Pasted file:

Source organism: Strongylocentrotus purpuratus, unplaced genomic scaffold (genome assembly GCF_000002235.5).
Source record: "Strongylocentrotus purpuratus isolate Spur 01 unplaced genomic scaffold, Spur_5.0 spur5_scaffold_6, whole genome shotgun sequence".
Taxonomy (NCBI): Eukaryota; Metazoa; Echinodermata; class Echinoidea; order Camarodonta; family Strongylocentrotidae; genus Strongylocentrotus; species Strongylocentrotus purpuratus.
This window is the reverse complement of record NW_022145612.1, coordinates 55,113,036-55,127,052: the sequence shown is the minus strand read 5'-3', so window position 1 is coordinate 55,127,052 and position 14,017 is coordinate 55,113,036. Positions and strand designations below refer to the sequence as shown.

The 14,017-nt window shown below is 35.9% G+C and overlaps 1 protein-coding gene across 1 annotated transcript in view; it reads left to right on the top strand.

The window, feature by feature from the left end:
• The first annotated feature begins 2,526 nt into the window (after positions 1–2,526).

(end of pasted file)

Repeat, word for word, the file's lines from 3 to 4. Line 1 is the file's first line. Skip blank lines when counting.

Taxonomy (NCBI): Eukaryota; Metazoa; Echinodermata; class Echinoidea; order Camarodonta; family Strongylocentrotidae; genus Strongylocentrotus; species Strongylocentrotus purpuratus.
This window is the reverse complement of record NW_022145612.1, coordinates 55,113,036-55,127,052: the sequence shown is the minus strand read 5'-3', so window position 1 is coordinate 55,127,052 and position 14,017 is coordinate 55,113,036. Positions and strand designations below refer to the sequence as shown.